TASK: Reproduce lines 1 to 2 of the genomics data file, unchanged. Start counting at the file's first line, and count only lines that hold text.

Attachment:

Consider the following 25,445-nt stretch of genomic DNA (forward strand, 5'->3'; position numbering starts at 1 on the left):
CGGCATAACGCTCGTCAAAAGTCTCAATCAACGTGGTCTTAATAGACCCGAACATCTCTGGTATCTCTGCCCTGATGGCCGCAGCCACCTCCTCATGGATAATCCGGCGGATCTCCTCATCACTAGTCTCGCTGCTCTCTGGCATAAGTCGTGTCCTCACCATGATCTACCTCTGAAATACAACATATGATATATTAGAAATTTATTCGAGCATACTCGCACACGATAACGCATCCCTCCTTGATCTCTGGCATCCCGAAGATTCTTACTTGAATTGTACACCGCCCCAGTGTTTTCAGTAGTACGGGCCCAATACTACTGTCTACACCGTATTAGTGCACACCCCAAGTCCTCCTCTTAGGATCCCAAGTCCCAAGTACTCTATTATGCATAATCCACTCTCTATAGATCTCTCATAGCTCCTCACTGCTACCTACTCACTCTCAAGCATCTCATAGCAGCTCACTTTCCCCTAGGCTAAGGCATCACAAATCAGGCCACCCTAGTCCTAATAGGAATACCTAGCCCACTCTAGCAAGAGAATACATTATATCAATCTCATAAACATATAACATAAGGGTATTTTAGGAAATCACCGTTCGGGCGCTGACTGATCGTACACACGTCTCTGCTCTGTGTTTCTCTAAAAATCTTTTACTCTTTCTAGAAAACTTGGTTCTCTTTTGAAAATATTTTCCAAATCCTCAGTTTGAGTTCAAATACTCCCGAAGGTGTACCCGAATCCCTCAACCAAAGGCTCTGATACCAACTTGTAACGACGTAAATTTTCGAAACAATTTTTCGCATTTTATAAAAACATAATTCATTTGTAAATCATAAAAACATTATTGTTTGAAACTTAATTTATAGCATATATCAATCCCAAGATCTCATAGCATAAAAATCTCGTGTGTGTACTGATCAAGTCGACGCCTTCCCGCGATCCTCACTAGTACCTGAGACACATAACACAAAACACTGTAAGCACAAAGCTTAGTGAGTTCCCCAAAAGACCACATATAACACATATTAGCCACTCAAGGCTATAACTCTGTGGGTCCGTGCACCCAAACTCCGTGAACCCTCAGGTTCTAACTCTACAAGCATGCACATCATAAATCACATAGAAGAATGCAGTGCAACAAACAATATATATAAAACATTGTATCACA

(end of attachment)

Consider the following 25,445-nt stretch of genomic DNA (forward strand, 5'->3'; position numbering starts at 1 on the left):
CGGCATAACGCTCGTCAAAAGTCTCAATCAACGTGGTCTTAATAGACCCGAACATCTCTGGTATCTCTGCCCTGATGGCCGCAGCCACCTCCTCATGGATAATCCGGCGGATCTCCTCATCACTAGTCTCGCTGCTCTCTGGCATAAGTCGTGTCCTCACCATGATCTACCTCTGAAATACAACATATGATATATTAGAAATTTATTCGAGCATACTCGCACACGATAACGCATCCCTCCTTGATCTCTGGCATCCCGAAGATTCTTACTTGAATTGTACACCGCCCCAGTGTTTTCAGTAGTACGGGCCCAATACTACTGTCTACACCGTATTAGTGCACACCCCAAGTCCTCCTCTTAGGATCCCAAGTCCCAAGTACTCTATTATGCATAATCCACTCTCTATAGATCTCTCATAGCTCCTCACTGCTACCTACTCACTCTCAAGCATCTCATAGCAGCTCACTTTCCCCTAGGCTAAGGCATCACAAATCAGGCCACCCTAGTCCTAATAGGAATACCTAGCCCACTCTAGCAAGAGAATACATTATATCAATCTCATAAACATATAACATAAGGGTATTTTAGGAAATCACCGTTCGGGCGCTGACTGATCGTACACACGTCTCTGCTCTGTGTTTCTCTAAAAATCTTTTACTCTTTCTAGAAAACTTGGTTCTCTTTTGAAAATATTTTCCAAATCCTCAGTTTGAGTTCAAATACTCCCGAAGGTGTACCCGAATCCCTCAACCAAAGGCTCTGATACCAACTTGTAACGACGTAAATTTTCGAAACAATTTTTCGCATTTTATAAAAACATAATTCATTTGTAAATCATAAAAACATTATTGTTTGAAACTTAATTTATAGCATATATCAATCCCAAGATCTCATAGCATAAAAATCTCGTGTGTGTACTGATCAAGTCGACGCCTTCCCGCGATCCTCACTAGTACCTGAGACACATAACACAAAACACTGTAAGCACAAAGCTTAGTGAGTTCCCCAAAAGACCACATATAACACATATTAGCCACTCAAGGCTATAACTCTGTGGGTCCGTGCACCCAAACTCCGTGAACCCTCAGGTTCTAACTCTACAAGCATGCACATCATAAATCACATAGAAGAATGCAGTGCAACAAACAATATATATAAAACATTGTATCACA